Born in Blackness: Africa, Africans, and the Making of the Modern World

Howard W. French
Wednesday, November 17, 2021
6:30 pm
Event Videos

By most accounts, modern history is rooted in Spain and Columbus and and the discovery of the New World to the west more than five centuries ago. 

That narrative has it wrong, Howard French says. The true origins lie in Europe’s centuries-long eye for, and engagement with, Africa. 

In a discussion of his new book Born in Blackness: Africa, Africans, and the Making of the Modern World, 1471 to the Second World War, the Columbia University professor and former New York Times foreign correspondent looks to reframe our longtime understanding of world history. Europe’s 15th-, 16th-, and 17th-century Age of Discovery was born not of a yearning for ties with Asia, he says, but rather a desire to forge a trade in gold with legendarily rich Black societies in West Africa. The continent and its people became central in shaping economic systems and political thought.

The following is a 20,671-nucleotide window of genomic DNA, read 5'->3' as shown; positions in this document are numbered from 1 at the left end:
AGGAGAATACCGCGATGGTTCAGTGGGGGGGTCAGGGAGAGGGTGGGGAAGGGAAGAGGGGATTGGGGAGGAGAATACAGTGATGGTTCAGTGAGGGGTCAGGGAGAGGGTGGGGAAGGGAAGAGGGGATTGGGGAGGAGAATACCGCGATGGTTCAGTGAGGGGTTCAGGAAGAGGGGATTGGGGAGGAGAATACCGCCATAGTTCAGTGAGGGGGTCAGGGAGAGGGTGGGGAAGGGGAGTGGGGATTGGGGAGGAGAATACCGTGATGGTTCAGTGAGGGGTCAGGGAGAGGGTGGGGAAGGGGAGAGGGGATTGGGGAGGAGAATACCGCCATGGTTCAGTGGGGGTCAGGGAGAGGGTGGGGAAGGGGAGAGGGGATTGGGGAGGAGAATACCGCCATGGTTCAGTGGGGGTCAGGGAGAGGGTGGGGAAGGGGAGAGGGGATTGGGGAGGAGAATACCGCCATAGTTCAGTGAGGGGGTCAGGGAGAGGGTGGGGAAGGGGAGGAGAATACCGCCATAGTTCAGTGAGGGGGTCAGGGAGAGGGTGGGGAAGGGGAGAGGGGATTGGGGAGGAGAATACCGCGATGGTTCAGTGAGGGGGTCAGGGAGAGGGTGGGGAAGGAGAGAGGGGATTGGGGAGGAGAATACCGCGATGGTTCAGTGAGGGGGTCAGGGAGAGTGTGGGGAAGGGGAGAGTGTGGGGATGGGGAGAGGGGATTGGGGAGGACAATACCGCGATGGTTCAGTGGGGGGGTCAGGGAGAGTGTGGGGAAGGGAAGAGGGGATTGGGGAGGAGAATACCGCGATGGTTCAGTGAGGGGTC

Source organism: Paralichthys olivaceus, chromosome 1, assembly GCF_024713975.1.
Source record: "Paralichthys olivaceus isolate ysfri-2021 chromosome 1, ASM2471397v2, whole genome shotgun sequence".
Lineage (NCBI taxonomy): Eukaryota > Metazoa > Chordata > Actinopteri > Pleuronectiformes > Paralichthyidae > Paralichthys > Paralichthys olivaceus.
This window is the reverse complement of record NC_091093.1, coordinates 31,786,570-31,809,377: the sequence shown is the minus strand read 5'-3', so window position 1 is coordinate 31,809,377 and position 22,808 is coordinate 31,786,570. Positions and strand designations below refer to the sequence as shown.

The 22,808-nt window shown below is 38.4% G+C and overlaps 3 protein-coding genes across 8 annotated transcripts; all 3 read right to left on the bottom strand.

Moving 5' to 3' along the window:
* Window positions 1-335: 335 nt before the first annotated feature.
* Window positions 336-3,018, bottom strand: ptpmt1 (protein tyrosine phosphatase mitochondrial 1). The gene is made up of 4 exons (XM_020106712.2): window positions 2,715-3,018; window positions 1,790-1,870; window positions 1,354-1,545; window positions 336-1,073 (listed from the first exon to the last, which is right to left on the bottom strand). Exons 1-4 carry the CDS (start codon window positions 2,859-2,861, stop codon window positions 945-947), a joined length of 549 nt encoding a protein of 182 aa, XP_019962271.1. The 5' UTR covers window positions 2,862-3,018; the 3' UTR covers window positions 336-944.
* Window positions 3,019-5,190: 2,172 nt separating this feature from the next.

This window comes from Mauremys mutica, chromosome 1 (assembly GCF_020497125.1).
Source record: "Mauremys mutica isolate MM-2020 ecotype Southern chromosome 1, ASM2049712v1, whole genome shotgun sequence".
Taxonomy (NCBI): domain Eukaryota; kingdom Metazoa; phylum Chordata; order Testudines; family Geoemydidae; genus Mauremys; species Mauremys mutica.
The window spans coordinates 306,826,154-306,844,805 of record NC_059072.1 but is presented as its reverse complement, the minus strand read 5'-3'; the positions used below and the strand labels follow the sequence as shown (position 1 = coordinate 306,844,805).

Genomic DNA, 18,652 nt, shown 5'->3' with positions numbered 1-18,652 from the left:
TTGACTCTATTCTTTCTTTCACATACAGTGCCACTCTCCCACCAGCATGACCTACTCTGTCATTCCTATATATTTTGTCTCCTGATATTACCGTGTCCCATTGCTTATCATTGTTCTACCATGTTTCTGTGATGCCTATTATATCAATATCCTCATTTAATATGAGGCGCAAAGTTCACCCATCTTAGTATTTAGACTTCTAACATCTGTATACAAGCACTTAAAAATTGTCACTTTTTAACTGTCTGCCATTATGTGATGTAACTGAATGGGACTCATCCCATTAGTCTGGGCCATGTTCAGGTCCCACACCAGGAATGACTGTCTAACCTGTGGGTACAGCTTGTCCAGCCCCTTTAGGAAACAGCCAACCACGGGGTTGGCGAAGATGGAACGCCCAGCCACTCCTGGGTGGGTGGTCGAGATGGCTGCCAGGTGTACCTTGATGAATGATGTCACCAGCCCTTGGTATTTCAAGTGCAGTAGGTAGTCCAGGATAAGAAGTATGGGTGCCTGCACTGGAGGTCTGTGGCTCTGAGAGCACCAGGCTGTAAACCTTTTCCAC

That crucial role has all but been erased by time, with historians’ attention to Africa focusing on the tragic legacy of slavery. 

French has taught journalism at Columbia since 2008 after working nearly two decades as a foreign correspondent for The New York Times. He served as the newspaper’s bureau chief in Central America and the Caribbean, West and Central Africa, Japan and the Koreas, and China – the latter while based in Shanghai.  

He is the author of five books, and his documentary photography has been featured in exhibitions on four continents and collected by the Mildred Lane Kemper Museum in St. Louis. 

Watch his presentation live online at